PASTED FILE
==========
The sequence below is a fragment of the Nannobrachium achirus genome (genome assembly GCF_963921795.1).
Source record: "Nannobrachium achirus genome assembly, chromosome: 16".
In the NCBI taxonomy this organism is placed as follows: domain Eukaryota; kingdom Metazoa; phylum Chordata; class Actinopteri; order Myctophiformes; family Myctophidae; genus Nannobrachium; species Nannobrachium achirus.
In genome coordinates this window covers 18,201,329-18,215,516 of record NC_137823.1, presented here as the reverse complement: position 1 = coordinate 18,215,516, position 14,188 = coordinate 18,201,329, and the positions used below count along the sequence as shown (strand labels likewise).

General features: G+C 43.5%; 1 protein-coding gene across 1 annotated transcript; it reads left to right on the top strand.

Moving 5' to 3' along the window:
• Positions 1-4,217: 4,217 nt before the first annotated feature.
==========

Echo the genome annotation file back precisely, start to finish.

The sequence below is a fragment of the Nannobrachium achirus genome (genome assembly GCF_963921795.1).
Source record: "Nannobrachium achirus genome assembly, chromosome: 16".
In the NCBI taxonomy this organism is placed as follows: domain Eukaryota; kingdom Metazoa; phylum Chordata; class Actinopteri; order Myctophiformes; family Myctophidae; genus Nannobrachium; species Nannobrachium achirus.
In genome coordinates this window covers 18,201,329-18,215,516 of record NC_137823.1, presented here as the reverse complement: position 1 = coordinate 18,215,516, position 14,188 = coordinate 18,201,329, and the positions used below count along the sequence as shown (strand labels likewise).

General features: G+C 43.5%; 1 protein-coding gene across 1 annotated transcript; it reads left to right on the top strand.

Moving 5' to 3' along the window:
• Positions 1-4,217: 4,217 nt before the first annotated feature.